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SEPTEMBER 2014
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Sep. 21, 3p. The author talks about his new book, Gangsterland: A Novel, a dark and funny page-turning crime story in which a former hit man,...   
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Sammy Davis Jr. once joked, “I’m colored, Jewish, and Puerto Rican. When I move into a neighborhood, I wipe it out.”

Clark County had only 127,000 people when the Rat Pack ruled the Strip in 1960. The population as of 2010 has increased 1,436 percent. While this is an incredible factoid all by itself, what heralds even more change is who’s moved into the neighborhood over the last 50 years.

Traditionally, Clark County has been mostly white with a Latino and African-American presence, but that’s been changing. 2010 marks the first census in which non-Hispanic Whites are not a majority (only 48 percent). Latinos now make up over 30 percent. The number of Asian-Americans, which includes Filipinos, Indians, Pakistani, Chinese, Japanese and 36 other national backgrounds, nearly doubled between 2000 and 2010, though they remain less than 10 percent of the population. Politicians, economists and policy-makers are sorting out implications of this shift — but minority leaders already see big changes. Here are some of the biggest changes they see already taking place — to business and beyond.

Small business reboot. Rodney Smith, president and publisher of Our Own Voices, a local publication focused on diversity, has his eye on small business. “We are seeing a coalescence of small businesses into networks that support each other,” he says. “These businesses will be more resilient, more energetic and have a greater power to help start-ups.” Smith believes cultural values and norms of Latinos and Asian-Americans give them an advantage in small business because they can adapt well to what he calls “the coming cash economy.” This is because they value family, community and savings.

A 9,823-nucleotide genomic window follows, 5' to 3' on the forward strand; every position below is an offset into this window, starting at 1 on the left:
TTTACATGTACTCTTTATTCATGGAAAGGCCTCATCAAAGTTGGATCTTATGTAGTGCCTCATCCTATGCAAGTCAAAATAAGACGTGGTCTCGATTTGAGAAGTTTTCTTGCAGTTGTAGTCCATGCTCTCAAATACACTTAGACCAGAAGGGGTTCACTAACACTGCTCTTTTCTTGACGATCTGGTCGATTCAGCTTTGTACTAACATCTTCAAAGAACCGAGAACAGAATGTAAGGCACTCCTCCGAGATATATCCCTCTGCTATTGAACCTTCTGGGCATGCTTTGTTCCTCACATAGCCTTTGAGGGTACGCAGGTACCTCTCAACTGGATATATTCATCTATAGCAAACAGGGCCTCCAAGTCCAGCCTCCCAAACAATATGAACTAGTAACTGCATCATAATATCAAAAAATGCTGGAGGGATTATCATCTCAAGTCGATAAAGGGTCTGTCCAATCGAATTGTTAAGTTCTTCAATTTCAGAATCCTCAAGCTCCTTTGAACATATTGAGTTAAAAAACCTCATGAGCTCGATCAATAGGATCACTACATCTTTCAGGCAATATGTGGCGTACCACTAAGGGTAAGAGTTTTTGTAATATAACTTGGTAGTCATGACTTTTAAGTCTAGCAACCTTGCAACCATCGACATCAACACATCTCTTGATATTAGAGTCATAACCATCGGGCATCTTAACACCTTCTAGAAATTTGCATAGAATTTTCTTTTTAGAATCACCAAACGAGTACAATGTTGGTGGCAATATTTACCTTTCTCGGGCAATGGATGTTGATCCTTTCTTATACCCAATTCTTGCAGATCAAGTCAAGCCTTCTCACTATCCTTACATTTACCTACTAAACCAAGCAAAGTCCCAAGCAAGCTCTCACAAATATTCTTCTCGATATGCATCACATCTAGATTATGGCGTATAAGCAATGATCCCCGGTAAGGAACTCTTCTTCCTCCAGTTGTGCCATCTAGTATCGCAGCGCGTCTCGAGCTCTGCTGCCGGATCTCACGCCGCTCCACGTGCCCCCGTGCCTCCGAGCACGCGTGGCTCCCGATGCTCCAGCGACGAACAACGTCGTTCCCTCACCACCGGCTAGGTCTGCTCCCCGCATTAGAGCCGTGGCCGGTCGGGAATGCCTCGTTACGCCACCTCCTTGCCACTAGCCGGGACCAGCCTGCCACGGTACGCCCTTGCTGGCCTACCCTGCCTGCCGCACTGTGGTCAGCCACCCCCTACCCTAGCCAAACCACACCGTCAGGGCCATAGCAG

Latino start-ups. Andres Ramirez, president of Ramirez Group and member of the Latino Chamber of Commerce, says Latino business are filling the gaps left by a sour economy. “Latino-owned businesses that cater to Latino needs have skyrocketed. This has had a ripple effect in the non-Hispanic community. For example, almost every major casino night club has a Latino night now and they are doing extraordinarily well. Latino start-ups are filling vacancies left behind by failing non-Latino businesses.”

Cash, not credit, is king. Ramirez also notes that Latinos are not feeling the current credit crunch in dried-up financing because most are started with cash and supported by family. “In fact, the newest trend is for commercial banks to try to win Latino business because we have not used banks that much in the past,” he says.

Family ties count. Sanje Sadera, a member of the Asian Chamber of Commerce and owner of Zenith Realty Group, says similar factors make local Asian businesses stronger as well. “They raise funds from their families, their children work in the business and help out. Perseverance and living within one’s means are a part of Asian cultures.” Sadera sees not only Asians supporting other Asians, but a reaching out among all minority groups.

“Las Vegas still offers a lot of economic opportunities,” he says, “especially for businesses that recognize our diverse and new community.”


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